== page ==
UC athletes succeed as deficits rise – WCPO

CINCINNATI — The University of Cincinnati lost $27.6 million on its sports offerings in the 12 months ending June 30, as the COVID-19 pandemic robbed football and basketball teams of ticket revenue and university subsidies covered 43% of expenses.

The numbers are disclosed in a membership financial report to the NCAA, which the WCPO 9 I-Team obtained in a public record request. The report shows UC’s athletic program spent $62.6 million on 12 sports with 561 participants in the 2021 fiscal year, while generating revenue of $62.1 million. Revenue declined 24% from the prior year while expenses declined 15%.

As in past years, UC’s “direct institutional support” was the biggest revenue generator for UC athletics, with $27.1 million flowing to the program from student tuition and fees. Last year’s results reversed a two-year trend toward decreasing reliance on the subsidy, which represented less than 40% of UC athletics revenue in 2019 and 2020.

“That’s always a goal of an athletic department to become fully funded and self-sufficient,” said UC Athletic Director John Cunningham. “But a lot of things have to happen for that to happen. And there’s very few programs that have been able to do that, very few.”

Lot Tan

UC Athletic Director John Cunningham sat down with I-Team reporter Dan Monk on Jan. 5 to discuss the financial ramifications of UC’s football success.

The I-Team has been looking into the financial prospects of UC’s athletic program because of its rise to national prominence in the 2021 football season and its commitment to join the Big 12 athletic conference by 2024. Because it’s one of the so-called Power Five conferences whose football champions receive automatic bids to Bowl Championship Series bowl games, the Big 12 is considered an elite conference whose members have a better chance of winning a national title.

The Big 12 is expected to increase UC’s media revenue by roughly $20 million but it will also lead to higher coaching salaries, increased travel expenses and a tougher schedule that makes last year’s undefeated season less likely in the future.

“We’re concerned about moving into the Big 12,” said John McNay, a history professor in UC’s Blue Ash college. “It isn’t going to solve any financial problems for the university. They’re going to spend more.”

McNay has been criticizing UC sports subsidies for years because the numbers keep rising as the university spends less on research and student instruction.

“When I first arrived at UC, the athletic department was running like a four-to-five-million-dollar deficit,” he said. “That was 20 years ago. That would be nice if we could get back to that.”

UC’s $27.1 million contribution to athletics in the 2021 fiscal year was a 10.8 reduction from the prior year, in which UC set a record by contributing $30.4 million to athletics.

“What we don’t talk about is where money is not being spent,” McNay said. “Money is not being spent on the students. It’s not being spent on the faculty. It’s not being spent on the academic mission of the university.”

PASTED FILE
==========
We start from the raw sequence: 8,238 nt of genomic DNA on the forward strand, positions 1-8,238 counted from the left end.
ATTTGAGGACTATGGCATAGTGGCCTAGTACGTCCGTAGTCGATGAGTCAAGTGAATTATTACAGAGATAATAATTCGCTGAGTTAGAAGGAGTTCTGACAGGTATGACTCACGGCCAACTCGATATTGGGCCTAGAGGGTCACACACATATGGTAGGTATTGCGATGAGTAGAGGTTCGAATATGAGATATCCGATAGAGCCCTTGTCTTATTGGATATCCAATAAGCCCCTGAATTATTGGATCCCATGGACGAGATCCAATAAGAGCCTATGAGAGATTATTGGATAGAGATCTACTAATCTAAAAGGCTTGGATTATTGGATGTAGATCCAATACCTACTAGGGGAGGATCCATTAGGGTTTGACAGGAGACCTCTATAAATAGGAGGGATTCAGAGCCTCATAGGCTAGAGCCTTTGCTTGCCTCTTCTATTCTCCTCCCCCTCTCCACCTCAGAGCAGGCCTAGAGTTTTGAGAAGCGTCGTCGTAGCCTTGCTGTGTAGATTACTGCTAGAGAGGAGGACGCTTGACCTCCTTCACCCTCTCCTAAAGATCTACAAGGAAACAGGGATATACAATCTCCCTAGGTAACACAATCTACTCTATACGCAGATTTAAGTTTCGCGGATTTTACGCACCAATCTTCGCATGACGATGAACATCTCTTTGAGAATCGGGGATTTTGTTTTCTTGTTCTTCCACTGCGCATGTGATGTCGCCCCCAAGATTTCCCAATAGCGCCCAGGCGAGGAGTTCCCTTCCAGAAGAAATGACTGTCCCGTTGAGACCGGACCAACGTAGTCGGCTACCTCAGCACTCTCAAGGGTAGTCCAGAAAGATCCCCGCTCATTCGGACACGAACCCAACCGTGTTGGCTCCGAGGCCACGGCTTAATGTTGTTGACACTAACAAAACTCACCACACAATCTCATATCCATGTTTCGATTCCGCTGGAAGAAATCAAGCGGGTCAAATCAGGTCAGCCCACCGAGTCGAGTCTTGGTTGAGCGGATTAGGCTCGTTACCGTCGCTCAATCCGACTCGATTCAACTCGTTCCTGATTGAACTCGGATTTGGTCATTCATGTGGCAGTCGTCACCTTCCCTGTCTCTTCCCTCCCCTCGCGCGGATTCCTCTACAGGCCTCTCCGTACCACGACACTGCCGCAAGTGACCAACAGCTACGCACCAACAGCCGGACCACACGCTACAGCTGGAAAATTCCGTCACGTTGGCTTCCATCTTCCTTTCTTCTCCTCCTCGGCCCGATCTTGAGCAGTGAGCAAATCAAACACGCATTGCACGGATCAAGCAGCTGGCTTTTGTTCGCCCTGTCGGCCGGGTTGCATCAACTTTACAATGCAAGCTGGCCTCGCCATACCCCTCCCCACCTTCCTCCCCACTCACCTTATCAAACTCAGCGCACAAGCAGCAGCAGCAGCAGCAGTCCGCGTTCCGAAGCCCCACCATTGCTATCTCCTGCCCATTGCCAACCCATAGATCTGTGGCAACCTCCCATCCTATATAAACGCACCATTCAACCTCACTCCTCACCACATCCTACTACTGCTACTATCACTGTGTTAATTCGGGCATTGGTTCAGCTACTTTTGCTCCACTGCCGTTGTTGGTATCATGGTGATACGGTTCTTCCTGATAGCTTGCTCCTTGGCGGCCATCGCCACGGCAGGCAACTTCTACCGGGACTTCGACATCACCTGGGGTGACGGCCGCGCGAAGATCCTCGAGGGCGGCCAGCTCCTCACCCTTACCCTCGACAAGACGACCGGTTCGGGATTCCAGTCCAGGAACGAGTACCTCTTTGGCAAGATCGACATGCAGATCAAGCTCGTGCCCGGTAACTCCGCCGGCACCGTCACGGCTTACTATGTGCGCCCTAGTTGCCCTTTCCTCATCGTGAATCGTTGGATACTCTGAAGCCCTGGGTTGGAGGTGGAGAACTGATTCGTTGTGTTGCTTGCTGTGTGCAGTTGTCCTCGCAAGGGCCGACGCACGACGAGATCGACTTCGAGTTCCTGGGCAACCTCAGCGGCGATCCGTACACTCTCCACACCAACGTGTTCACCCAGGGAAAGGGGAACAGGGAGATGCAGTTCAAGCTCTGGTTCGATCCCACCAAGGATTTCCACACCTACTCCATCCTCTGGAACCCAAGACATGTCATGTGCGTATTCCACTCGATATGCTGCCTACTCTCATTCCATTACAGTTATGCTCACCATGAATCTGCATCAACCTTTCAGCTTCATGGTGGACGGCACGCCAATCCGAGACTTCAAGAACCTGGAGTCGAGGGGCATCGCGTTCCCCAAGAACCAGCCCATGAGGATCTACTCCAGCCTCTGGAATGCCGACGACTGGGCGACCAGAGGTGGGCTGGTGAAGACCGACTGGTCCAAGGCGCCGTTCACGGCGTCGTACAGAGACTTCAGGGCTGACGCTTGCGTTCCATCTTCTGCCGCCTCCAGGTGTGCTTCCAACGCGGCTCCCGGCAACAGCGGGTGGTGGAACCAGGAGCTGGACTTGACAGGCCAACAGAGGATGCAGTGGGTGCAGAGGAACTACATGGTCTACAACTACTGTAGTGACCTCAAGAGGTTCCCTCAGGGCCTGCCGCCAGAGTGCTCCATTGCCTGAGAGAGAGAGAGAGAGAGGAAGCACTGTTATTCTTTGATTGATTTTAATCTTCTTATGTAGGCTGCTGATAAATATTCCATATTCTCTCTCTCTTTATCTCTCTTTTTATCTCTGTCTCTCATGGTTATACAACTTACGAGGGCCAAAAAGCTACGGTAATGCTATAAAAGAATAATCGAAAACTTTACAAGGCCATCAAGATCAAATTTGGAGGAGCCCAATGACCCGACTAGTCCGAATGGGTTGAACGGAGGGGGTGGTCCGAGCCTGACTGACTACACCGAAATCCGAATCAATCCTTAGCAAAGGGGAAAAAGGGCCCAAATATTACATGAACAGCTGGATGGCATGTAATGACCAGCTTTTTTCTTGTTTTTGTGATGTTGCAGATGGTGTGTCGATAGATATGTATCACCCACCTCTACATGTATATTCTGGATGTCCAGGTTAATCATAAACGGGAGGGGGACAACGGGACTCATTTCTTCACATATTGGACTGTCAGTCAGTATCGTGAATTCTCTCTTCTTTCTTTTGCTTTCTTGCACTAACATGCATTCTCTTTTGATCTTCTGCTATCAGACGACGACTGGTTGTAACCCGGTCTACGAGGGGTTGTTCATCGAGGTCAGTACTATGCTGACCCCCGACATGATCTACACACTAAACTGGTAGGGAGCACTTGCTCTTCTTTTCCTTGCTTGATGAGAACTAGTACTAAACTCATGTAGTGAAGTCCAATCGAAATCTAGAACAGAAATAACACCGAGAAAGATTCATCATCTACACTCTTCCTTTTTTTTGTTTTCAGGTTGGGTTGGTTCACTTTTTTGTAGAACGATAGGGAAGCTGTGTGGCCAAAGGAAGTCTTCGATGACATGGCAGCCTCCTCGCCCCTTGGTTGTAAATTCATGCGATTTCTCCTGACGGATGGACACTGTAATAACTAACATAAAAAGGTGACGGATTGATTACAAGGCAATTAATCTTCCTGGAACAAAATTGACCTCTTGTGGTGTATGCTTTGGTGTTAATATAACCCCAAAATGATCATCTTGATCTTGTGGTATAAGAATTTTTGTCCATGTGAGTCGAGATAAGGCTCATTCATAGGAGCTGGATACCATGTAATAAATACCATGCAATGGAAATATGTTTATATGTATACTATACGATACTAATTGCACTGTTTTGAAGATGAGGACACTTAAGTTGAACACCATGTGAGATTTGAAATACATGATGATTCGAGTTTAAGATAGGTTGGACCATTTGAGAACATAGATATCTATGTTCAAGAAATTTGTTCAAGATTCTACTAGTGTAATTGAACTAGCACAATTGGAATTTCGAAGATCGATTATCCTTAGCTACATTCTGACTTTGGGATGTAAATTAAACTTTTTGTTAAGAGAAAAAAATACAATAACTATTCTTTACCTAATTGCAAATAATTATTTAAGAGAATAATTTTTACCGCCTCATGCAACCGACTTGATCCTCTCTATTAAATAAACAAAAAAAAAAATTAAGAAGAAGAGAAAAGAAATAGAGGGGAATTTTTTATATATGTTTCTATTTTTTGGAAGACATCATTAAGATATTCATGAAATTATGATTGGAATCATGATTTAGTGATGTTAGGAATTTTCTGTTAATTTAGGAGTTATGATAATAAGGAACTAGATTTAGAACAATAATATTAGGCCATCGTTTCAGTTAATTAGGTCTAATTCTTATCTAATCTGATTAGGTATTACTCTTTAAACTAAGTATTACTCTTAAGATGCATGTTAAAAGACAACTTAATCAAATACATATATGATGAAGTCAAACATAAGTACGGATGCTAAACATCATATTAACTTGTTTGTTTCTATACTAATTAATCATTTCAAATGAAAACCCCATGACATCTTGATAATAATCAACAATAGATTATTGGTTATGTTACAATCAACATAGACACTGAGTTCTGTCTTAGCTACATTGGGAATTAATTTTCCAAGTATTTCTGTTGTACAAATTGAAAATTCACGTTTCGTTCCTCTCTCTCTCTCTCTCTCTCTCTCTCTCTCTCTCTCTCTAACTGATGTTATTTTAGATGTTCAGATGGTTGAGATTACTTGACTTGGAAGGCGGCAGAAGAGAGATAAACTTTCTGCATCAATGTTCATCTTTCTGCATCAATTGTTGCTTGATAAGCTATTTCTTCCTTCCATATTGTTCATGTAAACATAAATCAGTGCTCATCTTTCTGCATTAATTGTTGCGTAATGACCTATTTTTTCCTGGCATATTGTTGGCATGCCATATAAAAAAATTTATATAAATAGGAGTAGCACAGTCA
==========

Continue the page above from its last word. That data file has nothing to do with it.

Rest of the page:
UC ranked fourth in the nation in direct institutional support for the 2020 fiscal year, according to a November analysis by Sportico, an online sports business publication. UC’s $30.4 million contribution that year was exceeded by Central Michigan University’s $55 million contribution to its sports program. The University of Houston ranked second in Sportico’s analysis with a $38 million subsidy, followed by the University of Connecticut with $36 million.

Six of the Big 12’s current members received no subsidy from …….

Source: https://www.wcpo.com/news/local-news/i-team/uc-athletes-succeed-as-deficits-rise

CINCINNATI — The University of Cincinnati lost $27.6 million on its sports offerings in the 12 months ending June 30, as the COVID-19 pandemic robbed football and basketball teams of ticket revenue and university subsidies covered 43% of expenses.

The numbers are disclosed in a membership financial report to the NCAA, which the WCPO 9 I-Team obtained in a public record request. The report shows UC’s athletic program spent $62.6 million on 12 sports with 561 participants in the 2021 fiscal year, while generating revenue of $62.1 million. Revenue declined 24% from the prior year while expenses declined 15%.

As in past years, UC’s “direct institutional support” was the …….

CINCINNATI — The University of Cincinnati lost $27.6 million on its sports offerings in the 12 months ending June 30, as the COVID-19 pandemic robbed football and basketball teams of ticket revenue and university subsidies covered 43% of expenses.

The numbers are disclosed in a membership financial report to the NCAA, which the WCPO 9 I-Team obtained in a public record request. The report shows UC’s athletic program spent $62.6 million on 12 sports with 561 participants in the 2021 fiscal year, while generating revenue of $62.1 million. Revenue declined 24% from the prior year while expenses declined 15%.

As in past years, UC’s “direct institutional support” was the …….

Leave a Reply

Your email address will not be published. Required fields are marked *